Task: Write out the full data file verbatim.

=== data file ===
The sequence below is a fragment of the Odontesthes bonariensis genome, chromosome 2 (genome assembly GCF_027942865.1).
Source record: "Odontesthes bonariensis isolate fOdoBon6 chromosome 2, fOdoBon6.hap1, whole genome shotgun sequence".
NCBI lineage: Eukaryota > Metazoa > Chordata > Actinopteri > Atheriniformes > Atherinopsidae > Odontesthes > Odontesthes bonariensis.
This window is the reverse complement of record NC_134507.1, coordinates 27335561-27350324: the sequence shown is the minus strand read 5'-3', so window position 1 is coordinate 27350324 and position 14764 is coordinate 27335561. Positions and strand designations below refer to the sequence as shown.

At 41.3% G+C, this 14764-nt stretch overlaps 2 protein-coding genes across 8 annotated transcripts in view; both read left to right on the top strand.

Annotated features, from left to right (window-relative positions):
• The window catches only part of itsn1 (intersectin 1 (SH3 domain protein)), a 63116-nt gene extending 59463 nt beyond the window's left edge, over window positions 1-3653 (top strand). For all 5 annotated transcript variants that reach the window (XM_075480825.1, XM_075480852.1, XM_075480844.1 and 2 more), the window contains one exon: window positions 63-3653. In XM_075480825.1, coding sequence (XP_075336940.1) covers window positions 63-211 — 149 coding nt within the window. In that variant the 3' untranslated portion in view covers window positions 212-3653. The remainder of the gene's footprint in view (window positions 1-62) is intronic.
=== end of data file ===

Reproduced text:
The sequence below is a fragment of the Odontesthes bonariensis genome, chromosome 2 (genome assembly GCF_027942865.1).
Source record: "Odontesthes bonariensis isolate fOdoBon6 chromosome 2, fOdoBon6.hap1, whole genome shotgun sequence".
NCBI lineage: Eukaryota > Metazoa > Chordata > Actinopteri > Atheriniformes > Atherinopsidae > Odontesthes > Odontesthes bonariensis.
This window is the reverse complement of record NC_134507.1, coordinates 27335561-27350324: the sequence shown is the minus strand read 5'-3', so window position 1 is coordinate 27350324 and position 14764 is coordinate 27335561. Positions and strand designations below refer to the sequence as shown.

At 41.3% G+C, this 14764-nt stretch overlaps 2 protein-coding genes across 8 annotated transcripts in view; both read left to right on the top strand.

Annotated features, from left to right (window-relative positions):
• The window catches only part of itsn1 (intersectin 1 (SH3 domain protein)), a 63116-nt gene extending 59463 nt beyond the window's left edge, over window positions 1-3653 (top strand). For all 5 annotated transcript variants that reach the window (XM_075480825.1, XM_075480852.1, XM_075480844.1 and 2 more), the window contains one exon: window positions 63-3653. In XM_075480825.1, coding sequence (XP_075336940.1) covers window positions 63-211 — 149 coding nt within the window. In that variant the 3' untranslated portion in view covers window positions 212-3653. The remainder of the gene's footprint in view (window positions 1-62) is intronic.